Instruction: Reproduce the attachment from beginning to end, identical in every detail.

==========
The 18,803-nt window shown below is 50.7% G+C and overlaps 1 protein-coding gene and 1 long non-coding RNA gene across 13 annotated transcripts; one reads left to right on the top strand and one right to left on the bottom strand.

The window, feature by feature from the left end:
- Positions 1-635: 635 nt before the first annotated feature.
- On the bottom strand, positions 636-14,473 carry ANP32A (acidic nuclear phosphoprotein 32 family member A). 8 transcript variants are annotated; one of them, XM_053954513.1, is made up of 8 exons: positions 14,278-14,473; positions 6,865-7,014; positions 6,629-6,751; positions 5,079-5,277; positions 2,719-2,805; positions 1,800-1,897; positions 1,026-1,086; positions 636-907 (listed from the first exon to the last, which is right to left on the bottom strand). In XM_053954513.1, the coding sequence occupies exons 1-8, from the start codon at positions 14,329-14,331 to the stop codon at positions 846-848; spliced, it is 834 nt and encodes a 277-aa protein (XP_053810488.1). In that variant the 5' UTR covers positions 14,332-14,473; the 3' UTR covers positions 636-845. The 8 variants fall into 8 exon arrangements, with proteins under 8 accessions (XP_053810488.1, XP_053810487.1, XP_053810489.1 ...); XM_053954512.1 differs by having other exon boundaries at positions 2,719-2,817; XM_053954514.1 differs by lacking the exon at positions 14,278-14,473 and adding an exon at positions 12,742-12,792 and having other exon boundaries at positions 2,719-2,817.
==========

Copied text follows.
The 18,803-nt window shown below is 50.7% G+C and overlaps 1 protein-coding gene and 1 long non-coding RNA gene across 13 annotated transcripts; one reads left to right on the top strand and one right to left on the bottom strand.

The window, feature by feature from the left end:
- Positions 1-635: 635 nt before the first annotated feature.
- On the bottom strand, positions 636-14,473 carry ANP32A (acidic nuclear phosphoprotein 32 family member A). 8 transcript variants are annotated; one of them, XM_053954513.1, is made up of 8 exons: positions 14,278-14,473; positions 6,865-7,014; positions 6,629-6,751; positions 5,079-5,277; positions 2,719-2,805; positions 1,800-1,897; positions 1,026-1,086; positions 636-907 (listed from the first exon to the last, which is right to left on the bottom strand). In XM_053954513.1, the coding sequence occupies exons 1-8, from the start codon at positions 14,329-14,331 to the stop codon at positions 846-848; spliced, it is 834 nt and encodes a 277-aa protein (XP_053810488.1). In that variant the 5' UTR covers positions 14,332-14,473; the 3' UTR covers positions 636-845. The 8 variants fall into 8 exon arrangements, with proteins under 8 accessions (XP_053810488.1, XP_053810487.1, XP_053810489.1 ...); XM_053954512.1 differs by having other exon boundaries at positions 2,719-2,817; XM_053954514.1 differs by lacking the exon at positions 14,278-14,473 and adding an exon at positions 12,742-12,792 and having other exon boundaries at positions 2,719-2,817.